In summary, there are numerous data handling practices, which climatologists generally ignore, that seriously compromise the veracity of the claims of record average-temperatures, and are reflective of poor science. The statistical significance of temperature differences with 3 or even 2 significant figures to the right of the decimal point is highly questionable. One is not justified in using the approach of calculating the Standard Error of the Mean to improve precision, by removing random errors, because there is no fixed, single value that random errors cluster about. The global average is a hypothetical construct that doesn’t exist in Nature. Instead, temperatures are changing, creating variable, systematic-like errors. Real scientists are concerned about the magnitude and origin of the inevitable errors in their measurements.
Also : Perspective Needed; Time to Identify Variations in Natural Climate Data that Exceed the Claimed Human CO2 Warming Effect
by Daniel Lakens, April 14, 2017
The Dutch toilet cleaner ‘WC-EEND’ (literally: ‘Toilet Duck’) aired a famous commercial in 1989 that had the slogan ‘We from WC-EEND advise… WC-EEND’. It is now a common saying in The Netherlands whenever someone gives an opinion that is clearly aligned with their self-interest. In this blog, I will examine the hypothesis that blogs are, on average, of higher quality than journal articles. Below, I present 5 arguments in favor of this hypothesis. [EDIT: I’m an experimental psychologist. Mileage of what you’ll read below may vary in other disciplines].
See discussion here
by Connaissance des Energies, Avril 2017
Dossier très complet
A l’origine de la révolution industrielle, le charbon demeure au XXIe siècle une énergie privilégiée dans le monde. Il permet d’assurer les besoins énergétiques de l’équivalent de presque un homme sur trois (le charbon satisfait 29% de la consommation d’énergie finale en 2012 selon l’AIE). Il est la première source d’énergie utilisée pour produire de l’électricité (environ 40% de l’électricité mondiale est produite à partir de charbon).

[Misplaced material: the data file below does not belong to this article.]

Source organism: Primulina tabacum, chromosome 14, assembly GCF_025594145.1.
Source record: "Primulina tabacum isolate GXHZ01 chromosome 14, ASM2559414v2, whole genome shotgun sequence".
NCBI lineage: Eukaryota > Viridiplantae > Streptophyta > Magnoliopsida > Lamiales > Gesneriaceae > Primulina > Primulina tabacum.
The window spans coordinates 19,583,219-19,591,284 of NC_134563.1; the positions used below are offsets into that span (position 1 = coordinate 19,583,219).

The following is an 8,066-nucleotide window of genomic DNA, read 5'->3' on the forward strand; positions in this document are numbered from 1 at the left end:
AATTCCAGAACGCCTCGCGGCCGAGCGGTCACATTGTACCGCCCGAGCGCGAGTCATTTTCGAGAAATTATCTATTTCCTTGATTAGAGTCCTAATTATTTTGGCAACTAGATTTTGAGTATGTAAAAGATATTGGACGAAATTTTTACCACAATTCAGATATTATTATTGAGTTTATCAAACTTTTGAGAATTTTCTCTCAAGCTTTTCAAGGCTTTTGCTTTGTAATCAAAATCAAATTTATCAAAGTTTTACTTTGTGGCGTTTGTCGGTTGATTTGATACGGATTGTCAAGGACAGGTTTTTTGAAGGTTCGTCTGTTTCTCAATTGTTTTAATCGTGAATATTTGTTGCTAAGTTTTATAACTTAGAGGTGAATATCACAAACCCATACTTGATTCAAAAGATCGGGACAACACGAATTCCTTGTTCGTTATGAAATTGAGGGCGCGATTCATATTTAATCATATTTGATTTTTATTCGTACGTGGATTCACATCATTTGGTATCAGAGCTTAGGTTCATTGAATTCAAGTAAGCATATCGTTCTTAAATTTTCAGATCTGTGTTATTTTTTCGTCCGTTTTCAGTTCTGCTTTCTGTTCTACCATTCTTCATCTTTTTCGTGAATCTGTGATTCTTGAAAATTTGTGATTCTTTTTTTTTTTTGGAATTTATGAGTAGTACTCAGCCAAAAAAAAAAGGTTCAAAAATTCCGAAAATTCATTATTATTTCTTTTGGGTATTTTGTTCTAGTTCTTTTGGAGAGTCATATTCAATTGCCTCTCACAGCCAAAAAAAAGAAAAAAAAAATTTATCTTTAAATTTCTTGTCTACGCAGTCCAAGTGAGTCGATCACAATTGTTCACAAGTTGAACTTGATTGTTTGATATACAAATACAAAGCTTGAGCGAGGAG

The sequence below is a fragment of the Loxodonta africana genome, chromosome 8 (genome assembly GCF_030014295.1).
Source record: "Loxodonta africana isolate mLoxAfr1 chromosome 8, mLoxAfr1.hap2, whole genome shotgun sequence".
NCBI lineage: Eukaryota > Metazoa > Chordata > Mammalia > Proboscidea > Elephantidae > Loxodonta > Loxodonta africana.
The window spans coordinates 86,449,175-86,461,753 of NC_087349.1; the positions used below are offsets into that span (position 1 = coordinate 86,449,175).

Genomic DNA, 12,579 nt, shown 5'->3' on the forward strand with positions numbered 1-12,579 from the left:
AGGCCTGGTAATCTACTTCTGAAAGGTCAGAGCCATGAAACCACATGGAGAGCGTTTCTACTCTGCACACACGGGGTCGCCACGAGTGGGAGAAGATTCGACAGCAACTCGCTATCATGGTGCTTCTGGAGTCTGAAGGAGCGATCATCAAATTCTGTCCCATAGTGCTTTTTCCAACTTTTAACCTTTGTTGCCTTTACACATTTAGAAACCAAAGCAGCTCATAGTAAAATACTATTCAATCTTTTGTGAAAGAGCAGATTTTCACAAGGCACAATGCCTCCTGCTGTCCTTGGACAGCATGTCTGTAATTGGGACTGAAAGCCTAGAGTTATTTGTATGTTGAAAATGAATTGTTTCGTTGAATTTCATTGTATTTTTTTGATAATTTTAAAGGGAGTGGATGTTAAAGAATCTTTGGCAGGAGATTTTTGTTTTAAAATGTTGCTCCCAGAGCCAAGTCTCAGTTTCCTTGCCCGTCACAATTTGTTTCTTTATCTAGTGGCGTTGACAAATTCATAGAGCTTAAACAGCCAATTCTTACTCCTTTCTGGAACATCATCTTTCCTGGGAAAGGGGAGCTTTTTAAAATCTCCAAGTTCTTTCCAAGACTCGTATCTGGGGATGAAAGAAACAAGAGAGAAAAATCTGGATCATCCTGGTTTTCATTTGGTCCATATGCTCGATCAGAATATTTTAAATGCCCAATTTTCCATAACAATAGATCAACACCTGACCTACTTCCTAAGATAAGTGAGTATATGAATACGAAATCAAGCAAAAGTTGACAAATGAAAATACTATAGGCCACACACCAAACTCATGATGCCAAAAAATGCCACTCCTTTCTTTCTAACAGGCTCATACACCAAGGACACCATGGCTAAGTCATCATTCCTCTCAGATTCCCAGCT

by University of Adelaide, April 18, 2017 in ScienceDaily
Studies of bones from Ice Age megafaunal animals across Eurasia and the Americas have revealed that major increases in environmental moisture occurred just before many species suddenly became extinct around 11-15,000 years ago. The persistent moisture resulting from melting permafrost and glaciers caused widespread glacial-age grasslands to be rapidly replaced by peatlands and bogs, fragmenting populations of large herbivore grazers.
The idea of moisture-driven extinctions is really exciting because it can also explain why Africa is so different, with a much lower rate of megafaunal extinctions and many species surviving to this day, says Professor Cooper.
by Bloomberg News, April 17, 2017
China’s natural gas production surged to a record last month and coal output rebounded as economic growth accelerated power use in the world’s largest energy user.
Natural gas production in March rose 8.2 percent from the average of the first two months of the year to a record 13.6 billion cubic meters, according to data Monday from the National Bureau of Statistics. Coal output rose almost 13 percent over the same period to average 9.67 million tons a day, the highest daily level since December, according to Bloomberg calculations based on the data.
by Steve McIntyre, April 2017, Climate Audit
A great synthesis very useful and impressive, well argued. From 1998 until today.
by Bjorn Lomborg, April 2017
The climate impact of all Paris INDC promises is minuscule: if we measure the impact of every nation fulfilling every promise by 2030, the total temperature reduction will be 0.048°C (0.086°F) by 2100.
Even if we assume that these promises would be extended for another 70 years, there is still little impact: if every nation fulfills every promise by 2030, and continues to fulfill these promises faithfully until the end of the century, and there is no ‘CO₂ leakage’ to non-committed nations, the entirety of the Paris promises will reduce temperature rises by just 0.17°C (0.306°F) by 2100.